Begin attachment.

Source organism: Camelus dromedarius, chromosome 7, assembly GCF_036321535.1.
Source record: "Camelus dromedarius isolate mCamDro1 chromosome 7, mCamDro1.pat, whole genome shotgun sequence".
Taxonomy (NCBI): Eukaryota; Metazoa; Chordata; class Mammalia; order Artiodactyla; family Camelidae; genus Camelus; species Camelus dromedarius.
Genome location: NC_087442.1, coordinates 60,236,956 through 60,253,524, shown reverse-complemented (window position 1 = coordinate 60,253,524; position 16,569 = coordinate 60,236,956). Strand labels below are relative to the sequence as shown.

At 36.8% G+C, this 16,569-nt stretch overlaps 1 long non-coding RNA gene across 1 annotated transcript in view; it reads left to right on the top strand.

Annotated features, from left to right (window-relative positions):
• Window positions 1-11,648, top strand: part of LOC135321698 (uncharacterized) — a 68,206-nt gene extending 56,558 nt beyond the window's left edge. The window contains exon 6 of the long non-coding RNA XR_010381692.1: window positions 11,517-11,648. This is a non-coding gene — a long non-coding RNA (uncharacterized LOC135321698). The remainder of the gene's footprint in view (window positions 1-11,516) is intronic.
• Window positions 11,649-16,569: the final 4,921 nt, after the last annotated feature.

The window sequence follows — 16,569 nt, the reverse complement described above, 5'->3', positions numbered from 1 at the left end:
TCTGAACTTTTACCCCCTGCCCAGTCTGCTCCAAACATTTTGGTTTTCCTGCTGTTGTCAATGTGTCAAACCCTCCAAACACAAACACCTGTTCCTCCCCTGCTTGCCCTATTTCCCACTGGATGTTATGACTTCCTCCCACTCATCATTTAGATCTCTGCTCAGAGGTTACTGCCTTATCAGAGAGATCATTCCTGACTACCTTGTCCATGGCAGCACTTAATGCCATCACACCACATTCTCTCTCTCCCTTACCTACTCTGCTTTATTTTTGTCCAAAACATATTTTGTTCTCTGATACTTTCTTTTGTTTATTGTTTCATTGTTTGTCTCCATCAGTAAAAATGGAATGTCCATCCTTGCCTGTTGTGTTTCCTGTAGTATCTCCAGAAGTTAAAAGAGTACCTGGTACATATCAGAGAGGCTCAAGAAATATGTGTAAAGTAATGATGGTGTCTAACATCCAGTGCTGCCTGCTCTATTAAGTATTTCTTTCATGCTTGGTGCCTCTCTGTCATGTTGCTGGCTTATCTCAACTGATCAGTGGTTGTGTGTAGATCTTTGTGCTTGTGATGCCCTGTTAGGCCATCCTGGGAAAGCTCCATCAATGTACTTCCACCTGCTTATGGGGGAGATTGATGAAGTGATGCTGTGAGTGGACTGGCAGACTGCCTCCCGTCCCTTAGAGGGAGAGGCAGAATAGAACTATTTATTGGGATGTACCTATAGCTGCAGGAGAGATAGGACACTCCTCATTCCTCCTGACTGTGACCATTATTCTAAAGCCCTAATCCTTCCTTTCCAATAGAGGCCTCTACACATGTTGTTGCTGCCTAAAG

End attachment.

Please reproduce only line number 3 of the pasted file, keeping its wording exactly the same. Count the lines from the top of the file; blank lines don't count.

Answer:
Taxonomy (NCBI): Eukaryota; Metazoa; Chordata; class Mammalia; order Artiodactyla; family Camelidae; genus Camelus; species Camelus dromedarius.